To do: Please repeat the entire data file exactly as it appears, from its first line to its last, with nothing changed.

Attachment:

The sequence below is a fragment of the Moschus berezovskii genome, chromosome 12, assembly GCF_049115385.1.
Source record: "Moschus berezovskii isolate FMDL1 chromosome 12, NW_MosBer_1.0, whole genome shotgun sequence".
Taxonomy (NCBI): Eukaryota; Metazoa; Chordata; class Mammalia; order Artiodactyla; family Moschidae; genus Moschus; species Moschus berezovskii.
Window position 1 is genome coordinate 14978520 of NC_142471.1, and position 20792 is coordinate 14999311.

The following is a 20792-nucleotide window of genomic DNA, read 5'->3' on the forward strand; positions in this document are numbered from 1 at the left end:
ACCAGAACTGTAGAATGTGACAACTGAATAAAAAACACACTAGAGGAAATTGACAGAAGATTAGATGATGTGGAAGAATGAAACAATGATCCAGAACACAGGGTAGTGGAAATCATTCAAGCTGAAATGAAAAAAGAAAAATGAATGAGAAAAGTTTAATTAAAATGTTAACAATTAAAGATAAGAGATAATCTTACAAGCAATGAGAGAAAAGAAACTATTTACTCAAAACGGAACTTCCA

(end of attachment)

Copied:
The sequence below is a fragment of the Moschus berezovskii genome, chromosome 12, assembly GCF_049115385.1.
Source record: "Moschus berezovskii isolate FMDL1 chromosome 12, NW_MosBer_1.0, whole genome shotgun sequence".
Taxonomy (NCBI): Eukaryota; Metazoa; Chordata; class Mammalia; order Artiodactyla; family Moschidae; genus Moschus; species Moschus berezovskii.
Window position 1 is genome coordinate 14978520 of NC_142471.1, and position 20792 is coordinate 14999311.

The following is a 20792-nucleotide window of genomic DNA, read 5'->3' on the forward strand; positions in this document are numbered from 1 at the left end:
ACCAGAACTGTAGAATGTGACAACTGAATAAAAAACACACTAGAGGAAATTGACAGAAGATTAGATGATGTGGAAGAATGAAACAATGATCCAGAACACAGGGTAGTGGAAATCATTCAAGCTGAAATGAAAAAAGAAAAATGAATGAGAAAAGTTTAATTAAAATGTTAACAATTAAAGATAAGAGATAATCTTACAAGCAATGAGAGAAAAGAAACTATTTACTCAAAACGGAACTTCCA